Or, ‘Why you really need to trust your Webdesigner’
Do you know what’s written on your website? Well, of course you do. You wrote most of it and no doubt your webdesigner pestered you for copy for many weeks. But if you’ve ever tried to open a MS word file in another program, you’ll know that there is a lot more ‘stuff’ in files than just the text and pictures. And in websites, there are are many places where you can put ‘hidden’ images and text.
Some of this hidden text is completely legitimate. For instance, many webdesigners put in ‘comments’ which say what a certain bit of code is doing, where it starts and ends, and other information. This is vital for making it easy to find things, for the webdesigner him or herself, or someone subsequently who works on the site.
That said, it’s not unheard of for webdesigners to vent their feelings in code comments, though this is thankfully a rare occurrence. Since anyone can read the code which renders a website, it is worth knowing what is written in your website.
So, how would you look at what is really written on your site? It’s simple: look at the source code.
- In Firefox, go to View>Page Source.
- In Safari: View>View Source.
- In Internet Explorer: View>Source.
You get the idea.
That list of text is literally what the web page is. That is also what the search engine sees.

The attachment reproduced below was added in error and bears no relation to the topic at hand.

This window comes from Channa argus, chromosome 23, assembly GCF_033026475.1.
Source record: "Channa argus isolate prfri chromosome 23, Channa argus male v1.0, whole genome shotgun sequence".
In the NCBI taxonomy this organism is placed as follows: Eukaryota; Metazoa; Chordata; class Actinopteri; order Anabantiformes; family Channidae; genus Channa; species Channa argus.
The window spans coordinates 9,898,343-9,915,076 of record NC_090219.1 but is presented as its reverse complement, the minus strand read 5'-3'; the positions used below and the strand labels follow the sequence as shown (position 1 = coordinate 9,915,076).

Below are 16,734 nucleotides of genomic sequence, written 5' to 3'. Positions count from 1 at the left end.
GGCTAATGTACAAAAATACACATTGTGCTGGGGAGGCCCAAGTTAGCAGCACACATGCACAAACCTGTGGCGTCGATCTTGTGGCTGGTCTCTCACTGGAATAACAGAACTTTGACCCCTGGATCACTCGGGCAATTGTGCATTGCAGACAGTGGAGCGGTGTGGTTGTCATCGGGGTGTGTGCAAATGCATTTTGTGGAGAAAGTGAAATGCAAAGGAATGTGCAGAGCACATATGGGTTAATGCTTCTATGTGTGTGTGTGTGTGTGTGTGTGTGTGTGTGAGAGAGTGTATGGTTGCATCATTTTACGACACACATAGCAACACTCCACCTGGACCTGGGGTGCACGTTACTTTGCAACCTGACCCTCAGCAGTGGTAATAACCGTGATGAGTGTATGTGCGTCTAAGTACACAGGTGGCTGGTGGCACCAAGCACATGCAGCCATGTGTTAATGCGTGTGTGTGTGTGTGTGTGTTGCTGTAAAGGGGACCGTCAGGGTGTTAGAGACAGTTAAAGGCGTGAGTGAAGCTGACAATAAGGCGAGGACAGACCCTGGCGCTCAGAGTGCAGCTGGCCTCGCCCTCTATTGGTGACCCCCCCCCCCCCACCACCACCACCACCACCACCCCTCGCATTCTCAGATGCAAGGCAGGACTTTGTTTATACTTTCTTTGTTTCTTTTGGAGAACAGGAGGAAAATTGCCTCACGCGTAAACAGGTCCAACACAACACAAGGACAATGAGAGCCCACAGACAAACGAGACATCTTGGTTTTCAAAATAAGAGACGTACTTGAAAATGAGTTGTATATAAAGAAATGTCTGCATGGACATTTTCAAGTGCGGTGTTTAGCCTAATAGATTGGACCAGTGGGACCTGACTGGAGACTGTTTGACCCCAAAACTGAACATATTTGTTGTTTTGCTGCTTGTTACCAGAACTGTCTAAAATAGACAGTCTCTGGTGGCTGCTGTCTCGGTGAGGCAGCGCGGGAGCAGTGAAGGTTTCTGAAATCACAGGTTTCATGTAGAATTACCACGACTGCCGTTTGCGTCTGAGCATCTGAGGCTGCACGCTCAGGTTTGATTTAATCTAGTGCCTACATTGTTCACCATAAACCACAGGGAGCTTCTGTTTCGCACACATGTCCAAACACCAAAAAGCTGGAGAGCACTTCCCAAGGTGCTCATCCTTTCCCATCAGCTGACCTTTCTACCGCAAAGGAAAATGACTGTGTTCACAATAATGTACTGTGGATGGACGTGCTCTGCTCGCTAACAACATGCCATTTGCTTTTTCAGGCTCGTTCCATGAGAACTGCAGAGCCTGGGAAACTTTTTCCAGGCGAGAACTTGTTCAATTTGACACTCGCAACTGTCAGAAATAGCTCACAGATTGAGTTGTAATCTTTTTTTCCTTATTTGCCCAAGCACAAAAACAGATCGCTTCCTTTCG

Comments will usually have <!– before them, or /* Otherwise, you can usually recognise the comments, as they will say things like ‘sidebar starts here’. Search engines disregard these comments, as they aren’t ‘content’, so they shouldn’t affect seo.
However, we’ve also come across situations where webdesigners have put things into websites in other ways – in invisible divs for instance, which could affect seo. I encountered a website recently that invisibly and incongruously advises: Tip of the Day: Don’t Run With Scissors!
In another site I found an image in the media folder of a man sitting at a desk with a gun – thankfully the image was not used in the site.
These cases are pretty silly really and are unlikely to have any detrimental effect on the sites in question. But it does flag up a more serious issue: you really need to trust your webdesigner, because they have control of your online presence.